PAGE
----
homepage logo

St. Luke’s exploring new project

By Staff | Oct 14, 2018

Blue Earth EDA chairman Bill Rosenau, right, presented a certificate of appreciation to David Frundt of Frundt, Lundquist and Gustafson, as they were named the EDA’s Business Spotlight business for the month of October.

While it is still just preliminary, St. Luke’s Lutheran Care Center in Blue Earth is making some plans for changes at the facility.

St. Luke’s administrator Margaret Brandt was at last Thursday’s Blue Earth Economic Development Authority (EDA) meeting to explain what the plan would be.

“We are looking at converting some space into 15 more senior living apartments,” Brandt explained. “It is just in the early stages of planning at this time.”

The area under consideration for the new apartments is the wing to the south as one enters the main front door to St. Luke’s, Brandt explained.

Currently that hallway, which connects to Southview Estates, the senior living building, is occupied by administration and other staff members as offices. However, those offices once had been residents rooms in the past.

“We have other space we can move our offices to,” Brandt said. “And this would be a good place for the apartments, since it connects to Southview.”

The proposal calls for two former resident rooms (now offices) be converted into one apartment, with a living room area, bedroom and one of the bathrooms converted to a kitchen area.

EDA board members endorsed the plan, and said it seemed like good idea.”It should not take too much work to convert the rooms into apartments,” city administrator Tim Ibisch commented. “I can see how that could work.”

Brandt said a very preliminary estimate of the cost of the conversion was $1.2 million.

EDA board member and City Council member John Huisman said he felt the EDA could help with the project and maybe could help find ways to bring those costs down.

“I think you should stay in touch with Tim (Ibisch) and Mary (Kennedy, EDA administrator) and work with them,” Huisman, who had asked Brandt to attend the meeting to tell about the proposal, said. “And we can see how we can help.”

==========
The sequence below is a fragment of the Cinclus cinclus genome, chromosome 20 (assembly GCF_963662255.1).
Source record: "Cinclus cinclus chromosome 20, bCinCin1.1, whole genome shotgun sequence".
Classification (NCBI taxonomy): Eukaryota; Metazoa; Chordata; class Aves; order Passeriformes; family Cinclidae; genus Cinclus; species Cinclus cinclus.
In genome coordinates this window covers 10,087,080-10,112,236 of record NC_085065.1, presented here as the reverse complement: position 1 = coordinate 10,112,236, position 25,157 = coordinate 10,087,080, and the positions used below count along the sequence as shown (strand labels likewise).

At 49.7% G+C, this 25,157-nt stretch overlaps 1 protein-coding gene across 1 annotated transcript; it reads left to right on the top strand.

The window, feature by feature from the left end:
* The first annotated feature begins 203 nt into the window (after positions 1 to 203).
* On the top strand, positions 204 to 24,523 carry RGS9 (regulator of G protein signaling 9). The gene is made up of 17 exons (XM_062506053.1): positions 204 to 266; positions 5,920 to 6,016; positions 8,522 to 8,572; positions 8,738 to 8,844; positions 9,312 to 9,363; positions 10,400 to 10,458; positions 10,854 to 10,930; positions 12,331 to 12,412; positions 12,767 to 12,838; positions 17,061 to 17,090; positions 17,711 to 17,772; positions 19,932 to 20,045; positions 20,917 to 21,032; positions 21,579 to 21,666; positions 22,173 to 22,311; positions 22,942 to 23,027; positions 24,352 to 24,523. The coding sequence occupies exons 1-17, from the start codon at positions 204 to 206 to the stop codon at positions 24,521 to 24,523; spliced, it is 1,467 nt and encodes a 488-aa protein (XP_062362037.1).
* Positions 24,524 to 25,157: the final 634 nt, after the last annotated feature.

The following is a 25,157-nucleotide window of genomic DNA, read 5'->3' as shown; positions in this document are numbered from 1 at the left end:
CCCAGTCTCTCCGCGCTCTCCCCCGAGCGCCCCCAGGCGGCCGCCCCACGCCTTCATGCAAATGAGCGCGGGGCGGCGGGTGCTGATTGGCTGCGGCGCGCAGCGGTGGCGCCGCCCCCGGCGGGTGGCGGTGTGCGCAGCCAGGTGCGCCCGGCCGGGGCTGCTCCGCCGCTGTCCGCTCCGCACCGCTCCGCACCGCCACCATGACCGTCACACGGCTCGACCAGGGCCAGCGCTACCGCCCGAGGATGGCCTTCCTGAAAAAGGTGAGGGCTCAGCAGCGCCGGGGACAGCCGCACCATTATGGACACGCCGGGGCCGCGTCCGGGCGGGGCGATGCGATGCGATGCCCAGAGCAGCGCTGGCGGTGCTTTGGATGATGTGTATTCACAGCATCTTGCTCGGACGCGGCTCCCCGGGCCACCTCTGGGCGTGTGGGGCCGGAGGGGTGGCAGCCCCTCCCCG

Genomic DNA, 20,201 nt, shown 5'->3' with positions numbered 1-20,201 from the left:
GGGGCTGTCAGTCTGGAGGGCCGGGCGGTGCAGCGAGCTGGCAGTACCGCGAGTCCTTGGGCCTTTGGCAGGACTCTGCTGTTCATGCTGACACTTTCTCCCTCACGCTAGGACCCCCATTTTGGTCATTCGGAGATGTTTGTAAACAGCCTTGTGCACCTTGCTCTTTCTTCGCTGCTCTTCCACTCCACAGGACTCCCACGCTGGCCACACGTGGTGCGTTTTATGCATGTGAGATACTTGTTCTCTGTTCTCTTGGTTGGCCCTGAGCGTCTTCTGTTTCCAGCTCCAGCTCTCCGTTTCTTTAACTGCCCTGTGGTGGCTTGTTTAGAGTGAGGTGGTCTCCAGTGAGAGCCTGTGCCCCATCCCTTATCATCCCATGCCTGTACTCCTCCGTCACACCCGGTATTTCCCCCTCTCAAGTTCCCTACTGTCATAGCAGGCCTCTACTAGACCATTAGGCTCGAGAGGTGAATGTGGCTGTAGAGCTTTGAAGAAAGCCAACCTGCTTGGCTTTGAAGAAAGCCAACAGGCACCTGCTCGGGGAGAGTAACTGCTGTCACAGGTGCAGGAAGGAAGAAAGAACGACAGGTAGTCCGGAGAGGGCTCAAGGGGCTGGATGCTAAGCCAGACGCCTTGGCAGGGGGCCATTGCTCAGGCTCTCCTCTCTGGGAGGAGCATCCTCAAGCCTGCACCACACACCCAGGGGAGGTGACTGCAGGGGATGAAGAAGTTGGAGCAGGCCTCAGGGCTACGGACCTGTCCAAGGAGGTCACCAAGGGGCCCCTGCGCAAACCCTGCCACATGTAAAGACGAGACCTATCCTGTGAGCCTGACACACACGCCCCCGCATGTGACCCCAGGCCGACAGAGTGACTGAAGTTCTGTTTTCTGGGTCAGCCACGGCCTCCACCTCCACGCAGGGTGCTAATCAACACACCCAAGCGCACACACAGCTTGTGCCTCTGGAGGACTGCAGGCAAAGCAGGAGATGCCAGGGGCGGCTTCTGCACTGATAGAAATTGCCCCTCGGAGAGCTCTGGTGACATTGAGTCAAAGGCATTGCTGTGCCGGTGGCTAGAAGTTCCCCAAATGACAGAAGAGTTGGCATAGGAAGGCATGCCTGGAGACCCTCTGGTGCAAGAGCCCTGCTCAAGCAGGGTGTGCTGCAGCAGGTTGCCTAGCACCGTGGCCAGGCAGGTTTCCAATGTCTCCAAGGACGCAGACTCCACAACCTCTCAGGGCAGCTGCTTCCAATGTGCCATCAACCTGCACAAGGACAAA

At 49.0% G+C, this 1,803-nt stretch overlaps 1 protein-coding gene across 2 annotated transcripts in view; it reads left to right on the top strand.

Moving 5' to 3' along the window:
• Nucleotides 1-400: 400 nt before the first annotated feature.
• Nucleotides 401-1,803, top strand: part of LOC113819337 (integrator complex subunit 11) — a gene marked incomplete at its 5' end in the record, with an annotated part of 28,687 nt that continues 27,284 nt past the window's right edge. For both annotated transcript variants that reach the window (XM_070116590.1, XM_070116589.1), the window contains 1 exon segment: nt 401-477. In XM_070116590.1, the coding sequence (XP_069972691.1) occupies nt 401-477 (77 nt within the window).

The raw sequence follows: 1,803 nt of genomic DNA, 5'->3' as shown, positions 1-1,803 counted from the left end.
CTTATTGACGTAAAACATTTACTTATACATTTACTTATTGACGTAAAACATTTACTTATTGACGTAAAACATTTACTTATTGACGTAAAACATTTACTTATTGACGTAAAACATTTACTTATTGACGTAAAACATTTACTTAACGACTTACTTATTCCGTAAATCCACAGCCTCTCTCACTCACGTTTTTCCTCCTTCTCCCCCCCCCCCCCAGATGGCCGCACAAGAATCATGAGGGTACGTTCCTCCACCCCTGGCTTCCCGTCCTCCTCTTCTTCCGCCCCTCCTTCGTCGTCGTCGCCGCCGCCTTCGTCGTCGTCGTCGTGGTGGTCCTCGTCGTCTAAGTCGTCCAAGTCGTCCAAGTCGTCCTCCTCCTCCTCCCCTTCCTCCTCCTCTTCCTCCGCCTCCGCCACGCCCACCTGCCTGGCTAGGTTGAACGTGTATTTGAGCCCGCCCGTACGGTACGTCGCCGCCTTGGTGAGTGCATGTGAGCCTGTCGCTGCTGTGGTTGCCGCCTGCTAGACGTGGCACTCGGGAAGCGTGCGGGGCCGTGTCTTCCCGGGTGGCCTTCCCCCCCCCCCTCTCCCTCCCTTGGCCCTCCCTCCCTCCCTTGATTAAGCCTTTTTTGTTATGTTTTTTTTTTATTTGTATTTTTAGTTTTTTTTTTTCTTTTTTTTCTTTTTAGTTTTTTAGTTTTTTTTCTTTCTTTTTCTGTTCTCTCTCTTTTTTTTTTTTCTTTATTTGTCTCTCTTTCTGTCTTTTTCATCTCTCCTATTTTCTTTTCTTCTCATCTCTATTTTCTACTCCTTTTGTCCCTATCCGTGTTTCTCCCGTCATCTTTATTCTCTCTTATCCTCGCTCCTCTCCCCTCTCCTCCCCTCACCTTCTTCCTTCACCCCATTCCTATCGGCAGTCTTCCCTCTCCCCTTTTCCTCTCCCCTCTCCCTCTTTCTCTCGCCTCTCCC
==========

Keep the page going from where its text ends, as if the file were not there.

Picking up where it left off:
All the board members agreed that this was a good project to help with.

“This is such a nice facility,” Ibisch said. “It makes sense to do what we can to help out.”

In other business at the EDA meeting, the board named Frundt, Lundquist and Gustafson as their Spotlight Business of the Month.

David Frundt, one of the three owners of the law firm, was present to receive the certificate of appreciation and to tell about the business.

Frundt is the fourth generation of his family to be a partner in the firm. His great-grandfather helped start the law firm in 1907, so it is actually 111 years old.

“We officially changed the name of the firm to Frundt, Lundquist and Gustafson just this past Aug. 1,” Frundt said. The other two partners now are Daniel Lundquist and Ryan Gustafson. They have a staff of nine and operate offices in several towns.

“Our biggest concern right now is finding another attorney,” Frundt said. “It has been a challenge to find an attorney who would be the right fit. There is a need all over not just southern Minnesota, but the whole out-state for attorneys right now.”

In other business at last Thursday morning’s meeting, the EDA board:

Looked over a proposed lease between the EDA and the Chamber of Commerce for the new Welcome Center/Giant building.

It would be for 20 years with a balloon at the end.

“The Chamber would buy the building at the end of 20 years, so it is basically a lease to own,” Ibisch said.

Voted to approve a new contract with CEDA for 2019 that calls for Mary Kennedy to work for the EDA on a four day per week schedule instead of three. The contact amount will increase from the current $68,180 to $72,255.

They also learned the Faribault County EDA is also going to go with a four day per week contract, and that the new CEDA person for the county has been hired.

Looked over a proposal from Southwest Minnesota Housing Partnership that would have SMHP build two homes in the new Blue Earth housing development.

If the houses do not sell within six months then the city’s Housing Redevelopment Authority would need to purchase the houses and sell them.

EDA members called it an exciting proposal. There are similar projects already in place in Worthington, which EDA members have toured.

“Population gain is the key to economic development,” administrator Ibisch said. “So we are doing some more background information gathering on the proposal.

Looked over a new realtor agreement for the sale of lots in the Golden Spike Business Park.

The agreement calls for a flat fee to be paid to the real estate agents, and not a percentage of the price.

Ibisch noted that the price of the lots will probably be lowered to $50,000 each, or about $10,000 per acre.